By Alice Baghdjian and Paul Arnold
ZURICH (Reuters) - By rolling out television, print and billboard marketing campaigns on Monday, Zurich Insurance
But behind the scenes, Chief Executive Martin Senn is working to regroup before results, repair shareholder confidence, and update investors on three-year targets, all while the firm puts its corporate culture under the microscope.
As a December 5 deadline creeps closer for updating investors on targets the company will likely miss, the spotlight is on how Senn will pilot the company after the suicide of its finance chief Pierre Wauthier last month and the subsequent resignation of its chairman Josef Ackermann days later.
Ackermann, a former Deutsche Bank
Senn, who became CEO in 2010, reached the rank of first lieutenant in the Swiss army - a training which Ackermann, who also has a military background, said in a 2002 interview provided better preparation for overcoming crises and competition than business school.
Now the 56-year-old Senn must reassure employees and investors and replenish the top ranks at Zurich.
"Expectations of him are very high," said Dominik Studer, an analyst at J. Safra Sarasin who has a neutral rating on the stock.
"He's firmly in the saddle, but at the moment he has to cope with some demanding tasks," Studer said, citing the update of the earnings targets for Zurich's U.S. unit Farmers and non-life, as well as finding a new CFO.
Zurich said in August that meeting three-year performance targets, which include profitability and costs, for its general insurance and U.S. segment Farmers would be "challenging".
Wauthier and Ackermann had differed over how to communicate the likelihood of Zurich missing the targets to shareholders in its second-quarter results.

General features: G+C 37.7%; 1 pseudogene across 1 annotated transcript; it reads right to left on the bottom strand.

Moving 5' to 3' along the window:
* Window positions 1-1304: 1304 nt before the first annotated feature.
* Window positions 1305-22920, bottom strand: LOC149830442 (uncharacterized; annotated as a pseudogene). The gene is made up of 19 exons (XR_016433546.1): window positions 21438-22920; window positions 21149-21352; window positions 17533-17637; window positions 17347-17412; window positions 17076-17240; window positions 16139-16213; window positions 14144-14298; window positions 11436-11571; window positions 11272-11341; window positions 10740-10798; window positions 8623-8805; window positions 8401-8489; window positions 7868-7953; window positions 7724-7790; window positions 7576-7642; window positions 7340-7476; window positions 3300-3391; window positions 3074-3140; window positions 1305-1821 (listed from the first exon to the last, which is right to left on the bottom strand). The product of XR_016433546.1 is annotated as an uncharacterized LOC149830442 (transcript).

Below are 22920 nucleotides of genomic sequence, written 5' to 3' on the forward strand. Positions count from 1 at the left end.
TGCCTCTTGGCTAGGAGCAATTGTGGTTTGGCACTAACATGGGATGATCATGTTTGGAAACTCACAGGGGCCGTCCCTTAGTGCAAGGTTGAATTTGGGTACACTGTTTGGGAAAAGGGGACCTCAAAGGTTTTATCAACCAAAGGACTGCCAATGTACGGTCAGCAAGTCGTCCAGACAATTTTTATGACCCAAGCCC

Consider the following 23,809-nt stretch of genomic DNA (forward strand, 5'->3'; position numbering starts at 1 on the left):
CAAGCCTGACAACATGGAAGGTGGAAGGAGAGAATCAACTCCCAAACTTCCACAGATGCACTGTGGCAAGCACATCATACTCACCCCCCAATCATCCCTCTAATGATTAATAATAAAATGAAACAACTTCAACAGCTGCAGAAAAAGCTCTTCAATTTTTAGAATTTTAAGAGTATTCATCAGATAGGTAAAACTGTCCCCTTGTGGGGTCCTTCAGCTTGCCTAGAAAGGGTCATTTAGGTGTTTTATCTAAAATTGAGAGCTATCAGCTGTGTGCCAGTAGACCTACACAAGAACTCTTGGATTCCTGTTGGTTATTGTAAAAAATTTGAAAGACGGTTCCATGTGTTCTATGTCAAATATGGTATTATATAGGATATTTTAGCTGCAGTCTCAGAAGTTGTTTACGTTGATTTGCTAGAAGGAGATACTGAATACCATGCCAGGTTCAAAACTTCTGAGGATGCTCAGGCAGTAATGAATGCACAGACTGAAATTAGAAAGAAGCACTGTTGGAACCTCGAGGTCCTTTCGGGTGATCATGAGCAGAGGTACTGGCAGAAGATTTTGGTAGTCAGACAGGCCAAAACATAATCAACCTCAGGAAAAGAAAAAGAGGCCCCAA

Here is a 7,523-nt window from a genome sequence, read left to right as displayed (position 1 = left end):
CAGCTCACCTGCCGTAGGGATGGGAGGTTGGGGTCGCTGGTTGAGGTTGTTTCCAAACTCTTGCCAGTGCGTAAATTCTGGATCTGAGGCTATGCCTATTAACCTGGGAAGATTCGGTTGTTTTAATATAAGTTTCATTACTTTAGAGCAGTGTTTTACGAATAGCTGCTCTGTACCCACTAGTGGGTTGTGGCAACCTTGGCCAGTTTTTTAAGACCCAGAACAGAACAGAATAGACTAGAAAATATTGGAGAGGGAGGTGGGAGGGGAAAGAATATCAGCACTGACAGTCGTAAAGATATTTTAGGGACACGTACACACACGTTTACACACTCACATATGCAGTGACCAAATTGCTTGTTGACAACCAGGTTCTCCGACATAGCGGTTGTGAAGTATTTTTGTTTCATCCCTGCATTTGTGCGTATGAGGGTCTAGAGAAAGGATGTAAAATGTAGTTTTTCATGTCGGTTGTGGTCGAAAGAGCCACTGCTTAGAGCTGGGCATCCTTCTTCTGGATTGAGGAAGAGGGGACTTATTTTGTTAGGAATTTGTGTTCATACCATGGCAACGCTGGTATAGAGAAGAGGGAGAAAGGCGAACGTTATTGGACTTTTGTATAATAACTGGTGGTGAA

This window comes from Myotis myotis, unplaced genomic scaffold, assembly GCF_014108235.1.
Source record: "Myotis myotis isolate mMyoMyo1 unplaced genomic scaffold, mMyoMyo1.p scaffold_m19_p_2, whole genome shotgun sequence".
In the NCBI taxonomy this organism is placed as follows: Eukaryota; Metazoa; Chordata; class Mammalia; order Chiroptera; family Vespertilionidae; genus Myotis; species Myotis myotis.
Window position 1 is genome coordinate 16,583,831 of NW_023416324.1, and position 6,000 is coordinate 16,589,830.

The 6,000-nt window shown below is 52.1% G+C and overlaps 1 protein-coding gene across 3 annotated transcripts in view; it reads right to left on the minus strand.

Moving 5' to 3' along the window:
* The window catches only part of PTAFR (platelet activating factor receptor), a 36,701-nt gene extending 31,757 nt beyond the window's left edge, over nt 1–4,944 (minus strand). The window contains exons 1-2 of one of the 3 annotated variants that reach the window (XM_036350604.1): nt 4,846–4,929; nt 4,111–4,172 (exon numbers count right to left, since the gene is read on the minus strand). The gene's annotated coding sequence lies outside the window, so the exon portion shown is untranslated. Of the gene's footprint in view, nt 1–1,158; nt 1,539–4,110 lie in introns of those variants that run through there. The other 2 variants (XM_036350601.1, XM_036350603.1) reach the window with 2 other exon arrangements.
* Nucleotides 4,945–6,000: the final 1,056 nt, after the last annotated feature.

Tom de Swaan, whose first move as acting chairman had been to launch the review into pressures on Wauthier, was appointed chairman on Wednesday.
Any external review would likely call on a well-known name to undertake a forensic examination by poring over emails, minutes from meetings and other documents, as well as interviewing employees, people with knowledge of similar reviews told Reuters.
"(The review) will take as long as is necessary to clear up the circumstances so there is no end date planned as of now," a spokesman for Zurich said, adding the company would not share details on possible external advisors or the process and scope of the review.
Since Ackermann became chairman in March 2012, several top-level managers have left Zurich, giving rise to talk of a brain drain, sources inside the company say.
Former general insurance chief Mario Greco left a year ago to become head of Italian insurer Generali
Senn, a former banker at Credit Suisse who, according to Swiss magazine Bilanz, was recruited by Ackermann, has become the lone figurehead in the weeks following the suicide and Ackermann's exit, battling to calm both investors and employees.
In an interview with Swiss newspaper NZZ am Sonntag the weekend after Ackermann's resignation, Senn said he was working to blow away the "clouds" over the company and restore its reputation.
Entitled "for those who truly love", Zurich's advertising campaign is set to be rolled out in Switzerland this week. Zurich declined to give details of the cost of the campaign.
Its launch was delayed after Wauthier was found dead at his lakeside home outside Zurich on August 26, three sources told Reuters.
The campaign, which has been in development since the start of the year, will mark a move back to normality, a Zurich spokesman said.
But within the company, Senn has been sending employees daily messages of reassurance by email, entreating them not to speculate on recent events, a source told Reuters, a request he also made when addressing mourners at Wauthier's company memorial service.
In his first public comments since resigning from Zurich's board, Ackermann said it was unfair to blame him for what he called a surprise tragedy.
The company is due to release third-quarter results on November 14.
(Additional reporting by Katharina Bart and Oliver Hirt; Editing by Ruth Pitchford)